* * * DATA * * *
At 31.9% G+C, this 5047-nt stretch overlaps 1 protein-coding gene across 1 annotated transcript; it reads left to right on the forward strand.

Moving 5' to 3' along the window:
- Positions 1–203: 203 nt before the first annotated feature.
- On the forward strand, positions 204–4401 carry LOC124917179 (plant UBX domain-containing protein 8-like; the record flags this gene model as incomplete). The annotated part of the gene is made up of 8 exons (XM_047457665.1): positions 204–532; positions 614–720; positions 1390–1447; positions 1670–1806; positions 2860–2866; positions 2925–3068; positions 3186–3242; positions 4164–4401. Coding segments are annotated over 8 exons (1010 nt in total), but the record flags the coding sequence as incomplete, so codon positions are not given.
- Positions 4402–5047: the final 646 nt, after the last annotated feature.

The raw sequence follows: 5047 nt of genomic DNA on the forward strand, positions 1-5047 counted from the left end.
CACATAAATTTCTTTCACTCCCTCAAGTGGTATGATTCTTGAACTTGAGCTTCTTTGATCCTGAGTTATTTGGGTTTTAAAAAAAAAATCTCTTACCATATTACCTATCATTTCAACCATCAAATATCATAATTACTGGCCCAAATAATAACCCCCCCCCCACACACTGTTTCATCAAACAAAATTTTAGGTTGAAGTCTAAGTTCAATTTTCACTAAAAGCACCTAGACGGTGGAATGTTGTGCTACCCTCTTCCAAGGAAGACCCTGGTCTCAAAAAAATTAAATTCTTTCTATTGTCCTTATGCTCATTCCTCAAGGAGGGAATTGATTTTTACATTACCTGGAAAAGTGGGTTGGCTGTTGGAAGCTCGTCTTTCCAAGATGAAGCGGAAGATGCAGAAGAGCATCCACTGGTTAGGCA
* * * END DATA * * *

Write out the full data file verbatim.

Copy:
At 31.9% G+C, this 5047-nt stretch overlaps 1 protein-coding gene across 1 annotated transcript; it reads left to right on the forward strand.

Moving 5' to 3' along the window:
- Positions 1–203: 203 nt before the first annotated feature.
- On the forward strand, positions 204–4401 carry LOC124917179 (plant UBX domain-containing protein 8-like; the record flags this gene model as incomplete). The annotated part of the gene is made up of 8 exons (XM_047457665.1): positions 204–532; positions 614–720; positions 1390–1447; positions 1670–1806; positions 2860–2866; positions 2925–3068; positions 3186–3242; positions 4164–4401. Coding segments are annotated over 8 exons (1010 nt in total), but the record flags the coding sequence as incomplete, so codon positions are not given.
- Positions 4402–5047: the final 646 nt, after the last annotated feature.

The raw sequence follows: 5047 nt of genomic DNA on the forward strand, positions 1-5047 counted from the left end.
CACATAAATTTCTTTCACTCCCTCAAGTGGTATGATTCTTGAACTTGAGCTTCTTTGATCCTGAGTTATTTGGGTTTTAAAAAAAAAATCTCTTACCATATTACCTATCATTTCAACCATCAAATATCATAATTACTGGCCCAAATAATAACCCCCCCCCCACACACTGTTTCATCAAACAAAATTTTAGGTTGAAGTCTAAGTTCAATTTTCACTAAAAGCACCTAGACGGTGGAATGTTGTGCTACCCTCTTCCAAGGAAGACCCTGGTCTCAAAAAAATTAAATTCTTTCTATTGTCCTTATGCTCATTCCTCAAGGAGGGAATTGATTTTTACATTACCTGGAAAAGTGGGTTGGCTGTTGGAAGCTCGTCTTTCCAAGATGAAGCGGAAGATGCAGAAGAGCATCCACTGGTTAGGCA